U.S. job openings fall to 11-month low

U.S. job openings dropped to an 11-month low in February and hiring decreased, which could explain a sharp slowdown in job growth during that month.

Job openings, a measure of labor demand, tumbled by 538,000 to a seasonally adjusted dropped 7.1 million, the Labor Department said in its monthly Job Openings and Labor Turnover Survey, or JOLTS, on Tuesday. That was the lowest level since March 2018 and reflected declines in several industries.

The job openings rate dropped to 4.5 percent from 4.8 percent in January. Hiring fell to 5.7 million in February from 5.8 million in the prior month. Nonfarm payrolls increased by only 33,000 jobs in February, the fewest since September 2017.

But job growth picked up in March, with the economy creating 196,000 positions, the government reported last Friday.

Reuters

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Dean Popplewell

Dean Popplewell

Vice-President of Market Analysis at MarketPulse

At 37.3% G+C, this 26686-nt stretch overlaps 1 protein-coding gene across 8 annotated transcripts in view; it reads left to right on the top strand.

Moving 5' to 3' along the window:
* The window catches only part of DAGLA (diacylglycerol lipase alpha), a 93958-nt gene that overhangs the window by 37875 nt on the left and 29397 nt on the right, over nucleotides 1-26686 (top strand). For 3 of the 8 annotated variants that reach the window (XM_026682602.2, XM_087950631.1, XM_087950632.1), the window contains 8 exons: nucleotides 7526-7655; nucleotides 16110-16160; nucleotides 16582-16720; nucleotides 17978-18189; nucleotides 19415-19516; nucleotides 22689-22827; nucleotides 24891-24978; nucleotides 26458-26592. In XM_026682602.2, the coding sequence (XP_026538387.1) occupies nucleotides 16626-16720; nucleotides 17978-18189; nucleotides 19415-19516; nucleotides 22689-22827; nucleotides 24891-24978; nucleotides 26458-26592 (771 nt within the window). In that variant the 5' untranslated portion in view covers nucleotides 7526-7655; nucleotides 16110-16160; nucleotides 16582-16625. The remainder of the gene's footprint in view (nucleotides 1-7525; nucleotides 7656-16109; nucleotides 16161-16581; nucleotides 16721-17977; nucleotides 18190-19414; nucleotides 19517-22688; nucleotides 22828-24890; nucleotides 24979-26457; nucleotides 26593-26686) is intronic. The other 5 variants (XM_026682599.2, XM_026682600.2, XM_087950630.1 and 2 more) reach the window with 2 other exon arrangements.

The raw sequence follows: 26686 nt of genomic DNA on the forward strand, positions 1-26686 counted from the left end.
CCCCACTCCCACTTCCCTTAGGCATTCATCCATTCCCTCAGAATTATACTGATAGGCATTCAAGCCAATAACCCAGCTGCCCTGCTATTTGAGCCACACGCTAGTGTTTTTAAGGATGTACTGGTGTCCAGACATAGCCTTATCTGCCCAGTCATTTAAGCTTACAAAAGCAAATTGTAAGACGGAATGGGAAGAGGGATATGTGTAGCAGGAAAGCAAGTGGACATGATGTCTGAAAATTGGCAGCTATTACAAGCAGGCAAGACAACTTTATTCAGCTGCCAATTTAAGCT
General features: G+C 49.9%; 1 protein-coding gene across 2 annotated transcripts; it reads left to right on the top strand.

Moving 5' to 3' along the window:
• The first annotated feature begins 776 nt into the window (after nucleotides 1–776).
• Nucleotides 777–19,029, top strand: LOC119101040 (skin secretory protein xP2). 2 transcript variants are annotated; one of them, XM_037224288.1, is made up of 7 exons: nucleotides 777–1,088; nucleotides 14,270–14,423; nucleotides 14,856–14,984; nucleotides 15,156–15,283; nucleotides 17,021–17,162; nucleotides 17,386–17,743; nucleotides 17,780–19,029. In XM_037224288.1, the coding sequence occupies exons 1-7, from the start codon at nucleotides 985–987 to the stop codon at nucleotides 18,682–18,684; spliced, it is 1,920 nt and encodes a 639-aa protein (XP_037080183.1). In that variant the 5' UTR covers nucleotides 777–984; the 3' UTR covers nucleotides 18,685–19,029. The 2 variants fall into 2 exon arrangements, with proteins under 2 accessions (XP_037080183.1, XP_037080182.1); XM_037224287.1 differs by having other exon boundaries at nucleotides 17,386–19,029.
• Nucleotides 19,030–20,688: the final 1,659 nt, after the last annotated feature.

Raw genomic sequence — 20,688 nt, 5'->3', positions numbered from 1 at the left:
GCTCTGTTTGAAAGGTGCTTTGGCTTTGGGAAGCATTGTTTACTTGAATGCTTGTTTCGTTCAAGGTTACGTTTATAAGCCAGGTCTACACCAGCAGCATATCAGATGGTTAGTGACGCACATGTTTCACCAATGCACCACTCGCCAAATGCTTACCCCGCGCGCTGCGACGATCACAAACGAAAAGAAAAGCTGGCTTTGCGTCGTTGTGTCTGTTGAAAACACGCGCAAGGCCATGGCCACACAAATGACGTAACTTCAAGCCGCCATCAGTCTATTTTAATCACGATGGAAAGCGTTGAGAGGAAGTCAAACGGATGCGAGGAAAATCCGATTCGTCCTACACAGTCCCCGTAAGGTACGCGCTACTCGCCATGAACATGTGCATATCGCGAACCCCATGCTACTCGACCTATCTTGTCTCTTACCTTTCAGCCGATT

Dean Popplewell has nearly two decades of experience trading currencies and fixed income instruments. He has a deep understanding of market fundamentals and the impact of global events on capital markets. He is respected among professional traders for his skilled analysis and career history as global head of trading for firms such as Scotia Capital and BMO Nesbitt Burns. Since joining OANDA in 2006, Dean has played an instrumental role in driving awareness of the forex market as an emerging asset class for retail investors, as well as providing expert counsel to a number of internal teams on how to best serve clients and industry stakeholders.
Dean Popplewell